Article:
Does aspirin increase lp(a)?

The discussion of the Linus Pauling vitamin C/lysine invention for chronic scurvy

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Frodo
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Does aspirin increase lp(a)?

Post Number:#1  Post by Frodo » Tue Jun 20, 2017 12:49 pm

Anthony Taylor (Dr. Rath Foundation) wrote, aspirin inhibits vitamin C absorption (http://www4ger.dr-rath-foundation.org/i ... dacht.html). Unfortunately, I have only a link to the german version of the article. I think, then there must be a relationship between aspirin and lp(a). If I take aspirin, it kills vitamin c. And lp(a) increases because there is not enough vit C in the blood and cells. Several studies proved it. And I know it also from Norman Cousins self-healing story. Has somebody more informations? Johnwen?

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Re: Does aspirin increase lp(a)?

Post Number:#2  Post by Johnwen » Tue Jun 20, 2017 10:14 pm

Here’s the English version of Dr. Rath’s article by Paul A Taylor

http://www4.dr-rath-foundation.org/News ... ought.html

Actually taking Aspirin and V-C together reduce your chances of stomach bleeding!
Aspirin blocks the absorption of V-C but why not just take a small dose of V-C with your Aspirin? The a couple hours later take your full dose V-C!

Back to the original question on LP(a) Aspirin actually lowers it!

Here’s the details of this! :arrow:

http://clinchem.aaccjnls.org/content/48/9/1454

Remember LP(a) is like a fireman it comes into action when there is a problem!
To steal ideas from one person is plagiarism. To steal from many is
research!

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Re: Does aspirin increase lp(a)?

Post Number:#3  Post by Frodo » Wed Jun 21, 2017 3:15 am

Johnwen wrote:Here’s the English version of Dr. Rath’s article by Paul A Taylor

http://www4.dr-rath-foundation.org/News ... ought.html

Actually taking Aspirin and V-C together reduce your chances of stomach bleeding!
Aspirin blocks the absorption of V-C but why not just take a small dose of V-C with your Aspirin? The a couple hours later take your full dose V-C!

Back to the original question on LP(a) Aspirin actually lowers it!

Here’s the details of this! :arrow:

http://clinchem.aaccjnls.org/content/48/9/1454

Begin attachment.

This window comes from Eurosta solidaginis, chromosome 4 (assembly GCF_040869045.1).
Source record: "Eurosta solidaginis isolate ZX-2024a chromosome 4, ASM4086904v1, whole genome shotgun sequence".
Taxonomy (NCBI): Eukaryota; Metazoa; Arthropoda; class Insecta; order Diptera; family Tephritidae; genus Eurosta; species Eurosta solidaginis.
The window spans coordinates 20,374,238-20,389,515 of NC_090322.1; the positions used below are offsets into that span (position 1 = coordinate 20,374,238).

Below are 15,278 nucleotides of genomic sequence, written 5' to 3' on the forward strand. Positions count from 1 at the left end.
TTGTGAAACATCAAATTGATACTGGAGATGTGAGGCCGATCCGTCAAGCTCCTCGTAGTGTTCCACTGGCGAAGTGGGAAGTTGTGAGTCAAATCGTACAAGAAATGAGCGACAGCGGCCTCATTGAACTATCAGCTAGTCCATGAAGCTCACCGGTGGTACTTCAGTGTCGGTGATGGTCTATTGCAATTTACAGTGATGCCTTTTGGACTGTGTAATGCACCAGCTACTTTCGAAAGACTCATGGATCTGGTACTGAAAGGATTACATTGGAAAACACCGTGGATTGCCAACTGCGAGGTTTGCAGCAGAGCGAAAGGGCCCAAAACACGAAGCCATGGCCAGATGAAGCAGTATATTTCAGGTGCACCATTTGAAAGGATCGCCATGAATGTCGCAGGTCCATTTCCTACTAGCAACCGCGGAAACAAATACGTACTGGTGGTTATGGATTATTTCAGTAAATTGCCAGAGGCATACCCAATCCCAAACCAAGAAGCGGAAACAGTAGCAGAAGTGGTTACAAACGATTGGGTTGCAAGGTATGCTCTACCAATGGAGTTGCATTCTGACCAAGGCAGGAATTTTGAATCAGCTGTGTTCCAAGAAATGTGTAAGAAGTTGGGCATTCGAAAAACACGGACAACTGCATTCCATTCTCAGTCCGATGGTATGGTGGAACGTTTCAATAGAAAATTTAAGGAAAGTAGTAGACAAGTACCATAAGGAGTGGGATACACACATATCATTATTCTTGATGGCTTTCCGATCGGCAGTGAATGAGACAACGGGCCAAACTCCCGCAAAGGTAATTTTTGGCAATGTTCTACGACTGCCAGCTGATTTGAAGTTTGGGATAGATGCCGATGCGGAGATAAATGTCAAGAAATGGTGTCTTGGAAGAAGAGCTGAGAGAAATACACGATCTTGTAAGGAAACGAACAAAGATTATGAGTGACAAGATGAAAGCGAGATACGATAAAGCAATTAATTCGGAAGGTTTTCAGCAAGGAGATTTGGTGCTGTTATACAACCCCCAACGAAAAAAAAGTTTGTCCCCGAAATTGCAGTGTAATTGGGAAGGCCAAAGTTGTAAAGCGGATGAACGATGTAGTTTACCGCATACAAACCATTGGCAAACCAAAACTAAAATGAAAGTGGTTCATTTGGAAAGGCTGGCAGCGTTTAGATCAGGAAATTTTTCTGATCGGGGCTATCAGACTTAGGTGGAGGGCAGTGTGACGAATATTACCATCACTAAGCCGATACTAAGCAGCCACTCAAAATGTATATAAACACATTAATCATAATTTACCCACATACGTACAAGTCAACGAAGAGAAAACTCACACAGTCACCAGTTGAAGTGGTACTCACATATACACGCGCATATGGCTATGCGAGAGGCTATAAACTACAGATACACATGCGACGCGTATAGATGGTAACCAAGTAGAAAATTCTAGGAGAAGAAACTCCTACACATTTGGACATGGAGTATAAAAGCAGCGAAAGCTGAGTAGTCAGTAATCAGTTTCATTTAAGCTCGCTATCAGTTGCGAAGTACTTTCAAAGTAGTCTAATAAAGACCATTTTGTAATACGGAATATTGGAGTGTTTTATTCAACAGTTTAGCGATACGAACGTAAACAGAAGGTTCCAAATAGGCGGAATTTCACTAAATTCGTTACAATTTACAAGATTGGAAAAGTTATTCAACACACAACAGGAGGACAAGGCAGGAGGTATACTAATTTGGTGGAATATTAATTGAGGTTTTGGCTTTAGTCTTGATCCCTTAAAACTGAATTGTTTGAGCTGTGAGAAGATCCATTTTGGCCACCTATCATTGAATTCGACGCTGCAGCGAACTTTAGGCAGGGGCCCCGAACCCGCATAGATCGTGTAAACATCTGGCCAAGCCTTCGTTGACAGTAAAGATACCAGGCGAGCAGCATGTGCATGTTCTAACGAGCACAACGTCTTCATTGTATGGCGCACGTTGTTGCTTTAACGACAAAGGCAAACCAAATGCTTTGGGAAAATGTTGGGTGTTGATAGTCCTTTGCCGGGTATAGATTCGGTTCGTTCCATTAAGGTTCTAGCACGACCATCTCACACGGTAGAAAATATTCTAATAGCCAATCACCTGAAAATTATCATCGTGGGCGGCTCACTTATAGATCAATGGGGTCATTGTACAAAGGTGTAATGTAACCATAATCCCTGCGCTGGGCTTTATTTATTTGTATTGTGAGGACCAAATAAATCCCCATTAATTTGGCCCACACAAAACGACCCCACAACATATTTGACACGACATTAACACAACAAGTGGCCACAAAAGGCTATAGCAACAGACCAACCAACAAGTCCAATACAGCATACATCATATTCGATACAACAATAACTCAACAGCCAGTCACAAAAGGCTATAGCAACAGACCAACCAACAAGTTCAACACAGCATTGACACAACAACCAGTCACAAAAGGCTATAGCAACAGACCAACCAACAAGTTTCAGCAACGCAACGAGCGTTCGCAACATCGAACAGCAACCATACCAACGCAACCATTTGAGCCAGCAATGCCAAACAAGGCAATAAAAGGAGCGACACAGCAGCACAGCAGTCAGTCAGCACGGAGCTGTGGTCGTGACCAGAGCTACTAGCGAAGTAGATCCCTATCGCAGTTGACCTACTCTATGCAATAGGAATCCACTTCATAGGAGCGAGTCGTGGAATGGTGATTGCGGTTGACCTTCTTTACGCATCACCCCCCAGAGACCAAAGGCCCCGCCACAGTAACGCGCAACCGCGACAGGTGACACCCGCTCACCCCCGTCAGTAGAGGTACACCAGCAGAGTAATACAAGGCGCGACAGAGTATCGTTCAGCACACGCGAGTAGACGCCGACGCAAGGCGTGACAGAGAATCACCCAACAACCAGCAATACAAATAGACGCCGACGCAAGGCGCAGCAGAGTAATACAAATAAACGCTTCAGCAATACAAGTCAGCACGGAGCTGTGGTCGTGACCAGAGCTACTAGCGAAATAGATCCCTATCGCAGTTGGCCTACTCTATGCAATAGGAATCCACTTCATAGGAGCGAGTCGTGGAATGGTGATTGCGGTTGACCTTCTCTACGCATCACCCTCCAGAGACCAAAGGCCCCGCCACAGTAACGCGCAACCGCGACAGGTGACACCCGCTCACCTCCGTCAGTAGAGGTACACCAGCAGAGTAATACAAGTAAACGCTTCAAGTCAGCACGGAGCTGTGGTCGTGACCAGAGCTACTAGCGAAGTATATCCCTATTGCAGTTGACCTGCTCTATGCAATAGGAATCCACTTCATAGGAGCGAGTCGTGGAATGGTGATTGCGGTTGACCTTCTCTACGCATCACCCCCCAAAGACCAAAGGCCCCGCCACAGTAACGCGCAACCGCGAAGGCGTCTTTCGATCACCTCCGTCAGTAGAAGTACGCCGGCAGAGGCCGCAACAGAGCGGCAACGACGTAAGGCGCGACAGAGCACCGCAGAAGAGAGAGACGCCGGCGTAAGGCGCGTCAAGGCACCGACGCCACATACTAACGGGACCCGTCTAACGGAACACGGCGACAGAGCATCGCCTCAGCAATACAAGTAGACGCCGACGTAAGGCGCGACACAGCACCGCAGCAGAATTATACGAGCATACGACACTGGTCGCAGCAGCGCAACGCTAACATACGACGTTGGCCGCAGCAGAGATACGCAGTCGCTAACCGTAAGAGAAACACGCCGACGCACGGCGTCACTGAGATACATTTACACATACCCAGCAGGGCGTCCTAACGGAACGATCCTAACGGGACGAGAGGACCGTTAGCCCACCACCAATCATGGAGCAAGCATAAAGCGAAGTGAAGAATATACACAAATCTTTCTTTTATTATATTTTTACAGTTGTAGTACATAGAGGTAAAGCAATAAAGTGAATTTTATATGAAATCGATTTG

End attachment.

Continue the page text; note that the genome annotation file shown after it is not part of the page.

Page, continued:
Remember LP(a) is like a fireman it comes into action when there is a problem!


Thanks Johnwen. I took aspirin since June 2016 - after my mci. But it had no consequences for my lp(a). Lp(a) still remains at 100-110. And it didn't change until beginning PT. With PT (at least 10 grams C, 8 grams lysine and 1,5 grams proline) my lp(a) decreased to 49. Next week I'll make a new blood test. And I hope, that lp(a) decreased further.

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Re: Does aspirin increase lp(a)?

Post Number:#4  Post by Frodo » Wed Jun 21, 2017 3:41 am

Addition: None of the doctors in Germany recommend their patients that they have to take VC, if they start taking aspirin. I think in America it's. not better.

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Re: Does aspirin increase lp(a)?

Post Number:#5  Post by Frodo » Thu Jun 22, 2017 6:42 am

Paul Anthony Taylor wrote:
"I was very interested to see the study you sent and its claim that aspirin decreases LP(a)... In this respect it seems significant that the Ono Medical Research Foundation, which provided a grant for the study, would appear to be supported by Ono Pharmaceutical Co. Ltd. But if we assume the study's finding is correct, then this arguably makes aspirin even more dangerous. For as Dr. Rath's research has shown, LP(a) is a surrogate for VC. Given that LP(a) functions as a repair molecule when the body is deficient in VC then any drug that decreases both LP(a) and VC is undoubtedly a very dangerous drug indeed".
I think, the answer from P.A. Taylor is convincing, at least very interesting. Do you think so as well?

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Re: Does aspirin increase lp(a)?